First Deployment; shouldn't I be sad? — The Bump
Military Families

First Deployment; shouldn't I be sad?

So my husband is in the Navy and has been for over a year now.  For most of the year he's been gone.  He had three months of boot camp and then about a year of A school.  During that time my DD and I saw him about every third or fourth month for about a week each time.  It wasn't that hard, because I got used to that schedule.  Well he came home around Christmas and then got his orders for his next training post.  It turned out that this would also be his permanent duty station, so he was able to move us out here with him.  His post is two hours away from my hometown so I was okay with moving.  I left my job that I loved, my huge back yard, and my family that was only two minutes down the road.  Here it is a month and a half later and he has his orders to leave in about a week for his first deployment.  It'll only be for about five months at the most (he may be sent home early), and I could care less.  I know that sounds horrible, and I know I'll miss him, but I really am not upset or sad or any of that.  If anything I'm just resentful that I moved out here to be with him for what?  A month?  I left my family, my job, my home for what?  I know I'm supposed to be the supportive wife, but I just keep thinking of all the things that I could've been doing.  I should be spending as much time with him as I can before he leaves, but I just keep thinking "here we go again".  I keep reading other posts where people are all sad and lovey dovey about their husband who is gone or leaving, and it makes me feel so guilty for feeling this way, but it doesn't change how I feel at all.  I guess I'm just wondering if there is anyone else out there who feels a little resentful, or if I'm just a *** who needs to get over it.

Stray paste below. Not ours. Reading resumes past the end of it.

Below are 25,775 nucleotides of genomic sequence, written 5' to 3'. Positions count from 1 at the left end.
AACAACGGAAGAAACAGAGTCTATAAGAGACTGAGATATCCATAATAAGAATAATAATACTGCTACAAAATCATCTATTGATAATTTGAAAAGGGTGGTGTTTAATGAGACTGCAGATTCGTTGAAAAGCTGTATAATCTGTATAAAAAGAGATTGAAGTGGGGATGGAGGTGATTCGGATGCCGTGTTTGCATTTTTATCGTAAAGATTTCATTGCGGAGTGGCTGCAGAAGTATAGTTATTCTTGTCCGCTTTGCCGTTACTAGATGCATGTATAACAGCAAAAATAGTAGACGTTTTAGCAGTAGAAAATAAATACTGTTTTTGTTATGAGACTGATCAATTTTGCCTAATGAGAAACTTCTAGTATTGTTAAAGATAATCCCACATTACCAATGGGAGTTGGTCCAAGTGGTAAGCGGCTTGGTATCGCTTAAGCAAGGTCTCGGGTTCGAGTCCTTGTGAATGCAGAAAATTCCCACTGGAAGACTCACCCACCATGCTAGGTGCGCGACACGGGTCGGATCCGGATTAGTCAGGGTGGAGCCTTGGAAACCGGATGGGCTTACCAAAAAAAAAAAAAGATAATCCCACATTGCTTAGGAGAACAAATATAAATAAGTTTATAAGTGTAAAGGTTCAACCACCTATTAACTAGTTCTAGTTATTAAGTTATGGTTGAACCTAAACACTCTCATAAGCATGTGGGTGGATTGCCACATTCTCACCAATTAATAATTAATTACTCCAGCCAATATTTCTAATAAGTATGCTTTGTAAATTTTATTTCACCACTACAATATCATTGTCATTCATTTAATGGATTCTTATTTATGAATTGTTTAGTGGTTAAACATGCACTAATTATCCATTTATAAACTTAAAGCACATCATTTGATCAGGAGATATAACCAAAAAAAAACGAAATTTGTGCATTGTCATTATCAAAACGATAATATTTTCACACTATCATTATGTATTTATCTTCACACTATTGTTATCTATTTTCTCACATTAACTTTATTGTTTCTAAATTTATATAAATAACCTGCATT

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Re: First Deployment; shouldn't I be sad?

  • Nope. Like you said, it's only 5 months, and if you're used to being apart, it's really no big deal. 

    I'm dual military, so I've been on both sides of it. I didn't mind my deployments at all, most of the time. So I know the sacrifices that servicemembers make, but we each make a choice. I don't buy into the logic of where the spouse has to sacrifice his/her dreams because he/she married a servicemember. Your spouse made his choice, but your dreams are just as important.